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Oscar Agertz. Profile photo.

Oscar Agertz

Associate Professor / Senior university lecturer / Wallenberg Academy Fellow

Oscar Agertz. Profile photo.

A dark matter disc in the milky way


  • J. I. Read
  • T. Bruch
  • L. Baudis
  • V. P. Debattista
  • O. Agertz
  • L. Mayer
  • A. M. Brooks
  • F. Governato
  • A. H.G. Peter
  • G. Lake

Summary, in English

Dark matter direct detection experiments need to know the local phase space density of dark matter fdm(r,v,t) in order to derive dark matter particle properties. To date, calculations for fdm(r,v,t) have been based on simulations that model the dark matter alone. Here we include the influence of the baryonic matter. We find that a star/gas disc at high redshift (z∼1) causes merging satellites to be preferentially dragged towards the disc plane. This results in an accreted dark matter disc that contributes ∼0.25-1 times the non-rotating halo density at the Solar position. We discuss the impact of the dark disc on dark matter direct detection experiments, and how we might be able to detect it in future Galactic surveys.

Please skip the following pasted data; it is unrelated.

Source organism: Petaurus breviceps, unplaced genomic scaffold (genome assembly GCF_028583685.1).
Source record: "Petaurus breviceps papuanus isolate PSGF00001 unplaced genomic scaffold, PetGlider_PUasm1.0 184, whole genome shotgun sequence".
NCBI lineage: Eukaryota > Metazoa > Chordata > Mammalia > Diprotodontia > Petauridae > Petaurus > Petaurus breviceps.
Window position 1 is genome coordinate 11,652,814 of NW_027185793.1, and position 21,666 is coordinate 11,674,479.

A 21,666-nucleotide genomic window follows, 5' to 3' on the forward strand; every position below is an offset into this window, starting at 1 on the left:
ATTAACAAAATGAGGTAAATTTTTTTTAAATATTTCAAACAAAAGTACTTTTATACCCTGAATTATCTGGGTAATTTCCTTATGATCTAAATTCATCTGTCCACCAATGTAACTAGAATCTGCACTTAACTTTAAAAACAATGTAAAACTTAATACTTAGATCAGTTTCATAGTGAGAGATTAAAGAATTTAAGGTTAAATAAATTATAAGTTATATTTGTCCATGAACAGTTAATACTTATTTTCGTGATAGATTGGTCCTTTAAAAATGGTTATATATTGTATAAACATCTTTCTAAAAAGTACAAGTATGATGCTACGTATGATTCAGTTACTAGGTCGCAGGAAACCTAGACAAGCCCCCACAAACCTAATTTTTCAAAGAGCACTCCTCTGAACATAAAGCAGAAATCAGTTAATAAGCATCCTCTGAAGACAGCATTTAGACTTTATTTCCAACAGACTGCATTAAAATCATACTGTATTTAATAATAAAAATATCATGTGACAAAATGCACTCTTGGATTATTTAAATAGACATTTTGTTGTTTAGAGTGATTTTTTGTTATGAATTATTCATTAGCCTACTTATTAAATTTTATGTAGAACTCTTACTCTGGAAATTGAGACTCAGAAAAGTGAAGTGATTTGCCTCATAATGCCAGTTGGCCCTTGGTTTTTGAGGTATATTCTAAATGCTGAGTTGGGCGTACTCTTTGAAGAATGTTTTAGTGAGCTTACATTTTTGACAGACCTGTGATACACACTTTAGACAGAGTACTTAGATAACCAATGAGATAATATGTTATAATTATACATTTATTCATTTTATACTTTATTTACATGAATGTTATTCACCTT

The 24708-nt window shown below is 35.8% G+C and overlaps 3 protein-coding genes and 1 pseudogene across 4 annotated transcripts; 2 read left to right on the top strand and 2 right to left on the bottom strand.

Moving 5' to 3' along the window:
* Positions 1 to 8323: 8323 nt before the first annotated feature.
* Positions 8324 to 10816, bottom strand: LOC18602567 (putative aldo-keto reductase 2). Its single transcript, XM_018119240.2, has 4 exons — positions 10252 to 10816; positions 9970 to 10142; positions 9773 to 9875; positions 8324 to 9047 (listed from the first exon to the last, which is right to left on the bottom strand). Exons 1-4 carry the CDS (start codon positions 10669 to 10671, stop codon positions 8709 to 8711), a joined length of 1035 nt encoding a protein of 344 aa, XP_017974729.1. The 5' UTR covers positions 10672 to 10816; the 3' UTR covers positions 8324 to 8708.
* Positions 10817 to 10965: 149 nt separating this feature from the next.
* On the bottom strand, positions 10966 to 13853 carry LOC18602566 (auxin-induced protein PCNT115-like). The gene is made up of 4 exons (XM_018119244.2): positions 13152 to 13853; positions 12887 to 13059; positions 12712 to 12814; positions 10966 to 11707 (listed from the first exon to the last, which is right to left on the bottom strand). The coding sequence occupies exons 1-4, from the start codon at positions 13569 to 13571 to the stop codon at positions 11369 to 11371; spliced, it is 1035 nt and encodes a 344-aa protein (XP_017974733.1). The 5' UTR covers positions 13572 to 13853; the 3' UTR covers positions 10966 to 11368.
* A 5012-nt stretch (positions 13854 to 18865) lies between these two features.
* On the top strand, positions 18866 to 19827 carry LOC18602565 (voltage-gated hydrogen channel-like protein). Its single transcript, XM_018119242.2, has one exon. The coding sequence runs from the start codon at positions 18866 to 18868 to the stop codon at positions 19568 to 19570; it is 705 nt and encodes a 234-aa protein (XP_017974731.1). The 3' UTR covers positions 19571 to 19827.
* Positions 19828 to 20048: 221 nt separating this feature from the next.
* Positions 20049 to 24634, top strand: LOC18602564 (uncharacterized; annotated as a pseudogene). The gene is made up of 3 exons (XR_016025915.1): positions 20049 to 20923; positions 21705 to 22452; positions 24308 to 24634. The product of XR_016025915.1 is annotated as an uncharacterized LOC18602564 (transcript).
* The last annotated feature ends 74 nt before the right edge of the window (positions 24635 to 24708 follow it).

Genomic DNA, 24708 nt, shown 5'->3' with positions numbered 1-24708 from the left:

Publishing year







Hunting for the Dark : The Hidden Side of Galaxy Formation - Proceedings of the International Conference



Document type

Conference paper


American Institute of Physics (AIP)

Conference name

International Conference "Hunting for the Dark: The Hidden Side of Galaxy Formation"

Conference date

2009-10-19 - 2009-10-23

Conference place

Qawra, Malta




  • ISBN: 9780735407862